Personal attacks often involve someone making damaging remarks relating to somebody’s lifestyle or choices. These types of attack can include comments that question a person’s intelligence, values, integrity, motivations or decisions. Personal attacks can often but not always focus on a persons political opinion, sexuality, religion, or nationality. These types of attacks may include:
In August 2016, worldwide music icon, Justin Bieber, felt forced to close his personal Instagram account by his own fans (often dubbed “Beliebers”). After Bieber posted photos of himself and a suspected new girlfriend, his fan base quickly reacted with negative comments and the snake emoji, accusing Bieber of cheating. Bieber’s last Instagram post was captioned: “I’m gonna make my Instagram private if you guys don’t stop the hate this is getting out of hand, if you guys are really fans you wouldn’t be so mean to people I like.” Some of the comment exchanges became heated and escalated to involve his ex-girlfriend, Selena Gomez.
Beliebers then took to Twitter, declaring they were not only unfollowing Bieber on Instagram, but that he had slighted his devoted fan base who remained loyal throughout the singer’s tumultuous past, including his 2014 arrest. His fans began to comment and retweet their past photos with Bieber, using the hashtag “#RIPBeliebers”, which trended for over a day.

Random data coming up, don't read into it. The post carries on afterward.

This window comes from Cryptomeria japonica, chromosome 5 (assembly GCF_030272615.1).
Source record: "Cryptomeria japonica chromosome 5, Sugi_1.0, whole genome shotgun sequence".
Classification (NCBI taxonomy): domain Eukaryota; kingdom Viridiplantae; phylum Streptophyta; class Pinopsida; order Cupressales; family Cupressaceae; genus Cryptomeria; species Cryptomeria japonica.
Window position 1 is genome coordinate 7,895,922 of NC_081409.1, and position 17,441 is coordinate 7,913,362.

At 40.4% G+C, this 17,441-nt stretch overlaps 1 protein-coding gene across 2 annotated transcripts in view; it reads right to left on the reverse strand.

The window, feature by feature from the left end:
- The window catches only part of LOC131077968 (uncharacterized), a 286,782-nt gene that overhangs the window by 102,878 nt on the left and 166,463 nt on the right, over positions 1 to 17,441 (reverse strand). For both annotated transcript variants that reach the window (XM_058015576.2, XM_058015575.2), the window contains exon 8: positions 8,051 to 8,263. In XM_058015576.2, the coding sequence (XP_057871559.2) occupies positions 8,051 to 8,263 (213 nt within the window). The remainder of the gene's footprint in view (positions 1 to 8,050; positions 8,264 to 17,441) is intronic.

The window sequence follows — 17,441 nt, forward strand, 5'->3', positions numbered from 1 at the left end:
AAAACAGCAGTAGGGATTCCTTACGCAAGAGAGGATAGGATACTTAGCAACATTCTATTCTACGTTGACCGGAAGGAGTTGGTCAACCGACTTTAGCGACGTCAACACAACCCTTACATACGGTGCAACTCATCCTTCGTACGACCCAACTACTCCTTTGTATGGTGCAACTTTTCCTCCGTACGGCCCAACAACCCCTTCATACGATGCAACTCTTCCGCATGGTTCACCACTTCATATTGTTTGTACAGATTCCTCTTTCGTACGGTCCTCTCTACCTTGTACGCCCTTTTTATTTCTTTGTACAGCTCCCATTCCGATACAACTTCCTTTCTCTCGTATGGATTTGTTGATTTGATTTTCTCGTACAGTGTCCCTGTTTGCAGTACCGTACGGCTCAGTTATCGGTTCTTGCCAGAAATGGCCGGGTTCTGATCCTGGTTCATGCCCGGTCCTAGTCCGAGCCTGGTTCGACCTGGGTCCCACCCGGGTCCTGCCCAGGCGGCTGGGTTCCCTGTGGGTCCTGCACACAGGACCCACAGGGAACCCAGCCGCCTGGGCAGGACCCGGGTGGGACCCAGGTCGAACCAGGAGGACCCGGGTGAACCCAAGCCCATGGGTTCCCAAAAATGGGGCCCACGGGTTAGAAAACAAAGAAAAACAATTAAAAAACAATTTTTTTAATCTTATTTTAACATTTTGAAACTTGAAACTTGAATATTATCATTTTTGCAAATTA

Bieber closed his account for roughly two weeks, before reopening it in late-August and noticeably being more selective about his photo choices.
Armed with the power of anonymity, personal attacks are often hateful, and may include private personal information that you would want to protect. Oft times these attacks are fueled by a difference in views, either political, societal or religious, that the attacker uses as justification for posting harassing comments. This kind of reputation attack is common to the cyberbullying individuals experience online. Personal attacks lead a person to question their decisions, feel isolated from their communities, and cause self-doubt that downstream can lead to symptoms of cyberbullying.
The cost of protecting or recovering one’s personal reputation is expensive, depending on the medium (e.g., blog, website, social media comments) the attacker uses. Online Reputation Management (ORM) services can range from 3,000 USD – 10,000 USD a month. This includes negotiating the removal of damaging content and ongoing monitoring to ensure the content does not return or is reposted.
Social media users should be aware of the tools and mechanisms available to them to report online harassment. Most site administrators are wary of hosting content that is deemed racist, violent, or sexist and it is likely that the personal attack you are experiencing already violates the rules of the community that it appears on. Removing it may be as easy as using the “report” function that is already standard in so many online communities. For popular social media sites, the below outlines some tactics users can leverage to remove or escalate attacks:
At times, these measures may not be enough, or the personal attack may already have been launched. Despite what we are taught when younger, “tattling” or “snitching” can be a powerful tool in regaining your personal reputation.
Cybersmile provides a Global Support Service for anybody affected by digital abuse. While tricky to prove and potentially expensive, legal action (police and courts) may be necessary, as well as the use of an ORM service.